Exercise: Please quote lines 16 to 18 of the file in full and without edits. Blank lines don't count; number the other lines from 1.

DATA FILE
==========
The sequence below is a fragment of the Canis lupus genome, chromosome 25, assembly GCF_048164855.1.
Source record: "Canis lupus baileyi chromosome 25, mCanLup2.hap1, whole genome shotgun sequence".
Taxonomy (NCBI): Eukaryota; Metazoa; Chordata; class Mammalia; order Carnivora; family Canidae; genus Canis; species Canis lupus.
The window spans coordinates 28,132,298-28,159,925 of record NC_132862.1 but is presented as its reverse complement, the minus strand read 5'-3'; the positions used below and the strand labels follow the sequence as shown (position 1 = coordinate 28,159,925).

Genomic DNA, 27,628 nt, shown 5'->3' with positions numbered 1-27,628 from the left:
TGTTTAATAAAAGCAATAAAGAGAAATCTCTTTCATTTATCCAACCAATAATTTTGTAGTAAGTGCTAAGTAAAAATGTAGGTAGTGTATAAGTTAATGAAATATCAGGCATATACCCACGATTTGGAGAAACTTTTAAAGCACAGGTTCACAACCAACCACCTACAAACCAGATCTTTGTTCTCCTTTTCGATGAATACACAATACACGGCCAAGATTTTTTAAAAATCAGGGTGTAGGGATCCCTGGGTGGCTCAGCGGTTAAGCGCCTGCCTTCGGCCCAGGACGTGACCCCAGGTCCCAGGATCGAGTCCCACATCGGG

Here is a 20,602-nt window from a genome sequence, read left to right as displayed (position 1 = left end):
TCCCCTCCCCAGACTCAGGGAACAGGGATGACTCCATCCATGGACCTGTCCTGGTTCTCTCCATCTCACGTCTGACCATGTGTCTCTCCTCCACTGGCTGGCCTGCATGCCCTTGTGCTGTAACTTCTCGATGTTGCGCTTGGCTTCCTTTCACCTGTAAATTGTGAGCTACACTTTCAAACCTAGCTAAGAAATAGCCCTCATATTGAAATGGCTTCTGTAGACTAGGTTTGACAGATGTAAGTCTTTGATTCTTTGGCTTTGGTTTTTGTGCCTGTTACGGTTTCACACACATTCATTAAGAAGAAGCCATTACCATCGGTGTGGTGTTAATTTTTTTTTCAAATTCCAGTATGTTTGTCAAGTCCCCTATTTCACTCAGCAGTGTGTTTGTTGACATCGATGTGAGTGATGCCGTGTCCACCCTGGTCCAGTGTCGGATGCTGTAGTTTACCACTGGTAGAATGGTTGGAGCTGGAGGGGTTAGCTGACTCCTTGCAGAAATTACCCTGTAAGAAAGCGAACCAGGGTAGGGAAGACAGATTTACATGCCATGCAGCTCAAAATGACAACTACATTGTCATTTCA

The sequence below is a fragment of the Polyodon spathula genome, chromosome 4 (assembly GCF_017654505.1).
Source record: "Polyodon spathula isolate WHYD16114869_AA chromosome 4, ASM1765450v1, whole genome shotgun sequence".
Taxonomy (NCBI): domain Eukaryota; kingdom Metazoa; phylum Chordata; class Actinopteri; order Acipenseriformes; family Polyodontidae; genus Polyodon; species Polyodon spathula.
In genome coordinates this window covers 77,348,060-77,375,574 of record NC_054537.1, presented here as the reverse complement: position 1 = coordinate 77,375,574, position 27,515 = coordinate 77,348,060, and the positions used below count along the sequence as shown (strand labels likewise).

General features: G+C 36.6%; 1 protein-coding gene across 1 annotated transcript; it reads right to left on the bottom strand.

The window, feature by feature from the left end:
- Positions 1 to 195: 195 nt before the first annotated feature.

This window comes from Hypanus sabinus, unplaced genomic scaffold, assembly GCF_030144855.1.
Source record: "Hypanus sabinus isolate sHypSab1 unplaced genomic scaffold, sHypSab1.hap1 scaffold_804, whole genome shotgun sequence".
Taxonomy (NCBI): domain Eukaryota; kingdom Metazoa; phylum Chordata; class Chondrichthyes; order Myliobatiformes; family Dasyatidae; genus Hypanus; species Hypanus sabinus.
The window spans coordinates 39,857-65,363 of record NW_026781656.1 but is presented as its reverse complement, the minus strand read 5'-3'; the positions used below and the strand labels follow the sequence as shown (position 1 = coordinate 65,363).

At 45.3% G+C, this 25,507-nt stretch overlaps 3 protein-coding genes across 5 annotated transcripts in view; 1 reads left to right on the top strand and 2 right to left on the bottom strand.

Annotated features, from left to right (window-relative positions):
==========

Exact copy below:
This window comes from Hypanus sabinus, unplaced genomic scaffold, assembly GCF_030144855.1.
Source record: "Hypanus sabinus isolate sHypSab1 unplaced genomic scaffold, sHypSab1.hap1 scaffold_804, whole genome shotgun sequence".
Taxonomy (NCBI): domain Eukaryota; kingdom Metazoa; phylum Chordata; class Chondrichthyes; order Myliobatiformes; family Dasyatidae; genus Hypanus; species Hypanus sabinus.